Tuesday, November 25, 2008
recap of last week's Point meeting
the Poplar Point meeting last week was really great. Biggest complaint: the city still has not figured out how to publicize these meetings (no mention of it on the city website, no way to sign up to receive emails, etc). Regardless, Birney Elementary was filled with people eager to learn more about the awesome future we all want in Poplar Point.
Very different from meetings in the past that involved PowerPoint presentations and table discussions, this was much more focused on getting the public's opinion on the separate elements that will make up the 150-acre development: landscape design, neighborhood scale, waterfront features, views, and memorial design.
Picture this: lining the walls of the school's auditorium were booths and tables representing all of those elements, each with a great variety of pictures and diagrams depicting the potential options in each category:
Which do we prioritize more, the view from the Metro station to the Capitol, or the view of the river from Good Hope Road? Do we imagine the waterfront park looking more like Battery Park City in NYC or Millenium Park in Chicago? For the dedicated memorial space, are we thinking more along the lines of the new Pentagon Memorial, or something like the statue at the center of Logan Circle?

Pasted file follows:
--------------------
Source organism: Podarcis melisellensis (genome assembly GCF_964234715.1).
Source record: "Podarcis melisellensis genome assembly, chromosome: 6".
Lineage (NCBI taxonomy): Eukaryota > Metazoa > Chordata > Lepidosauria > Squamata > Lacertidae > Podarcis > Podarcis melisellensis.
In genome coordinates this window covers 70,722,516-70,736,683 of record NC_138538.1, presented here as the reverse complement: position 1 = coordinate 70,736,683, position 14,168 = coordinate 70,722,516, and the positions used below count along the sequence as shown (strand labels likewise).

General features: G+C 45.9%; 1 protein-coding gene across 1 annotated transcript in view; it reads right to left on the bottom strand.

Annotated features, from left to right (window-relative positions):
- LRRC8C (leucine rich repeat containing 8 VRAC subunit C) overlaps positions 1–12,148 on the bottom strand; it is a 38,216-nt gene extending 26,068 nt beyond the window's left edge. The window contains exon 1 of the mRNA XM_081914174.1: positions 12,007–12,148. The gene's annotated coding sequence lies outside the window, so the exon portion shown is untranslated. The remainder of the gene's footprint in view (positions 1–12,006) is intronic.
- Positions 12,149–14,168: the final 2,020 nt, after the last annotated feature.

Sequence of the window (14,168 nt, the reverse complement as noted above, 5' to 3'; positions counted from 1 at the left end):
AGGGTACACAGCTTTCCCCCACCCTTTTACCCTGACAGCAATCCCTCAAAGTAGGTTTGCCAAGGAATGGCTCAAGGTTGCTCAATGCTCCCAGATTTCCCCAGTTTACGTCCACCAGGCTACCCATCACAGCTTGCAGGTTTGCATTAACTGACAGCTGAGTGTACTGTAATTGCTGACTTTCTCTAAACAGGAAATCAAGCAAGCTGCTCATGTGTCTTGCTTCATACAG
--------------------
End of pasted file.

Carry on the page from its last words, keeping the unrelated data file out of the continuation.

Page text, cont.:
The truly remarkable part about the meeting was that at each of the booths there were principals and employees from the firms assigned to them: someone from William McDonough & Partners, a Charlottesville-based sustainable architecture and design firm; a number of people from Torti Gallas, the architecture and urban design firm of places like Skyland, Shirlington, Bethesda Row, and Columbia Heights; representatives from EDAW, one of the landscape planners; etc, etc.
Public participation was in the form of small stickers that the public could place on pictures and ideas that they liked best, with a color-coded system that placed greater priority on certain visions over others. It is a very cut and dry way of getting public opinion, but it certainly allows for a realistic sense of what people are looking for. And while the city still needs to do a better job of getting the word out, the team is certainly doing an amazing job of being transparent as well as open to the oftentimes-monster that is public opinion.
There will be many more meetings as the months and years go by (yes, this will take years). Fortunately, we are off to a great start.
to the team's credit, there is a website for the Poplar Point EIS which has details, meeting announcements, and more...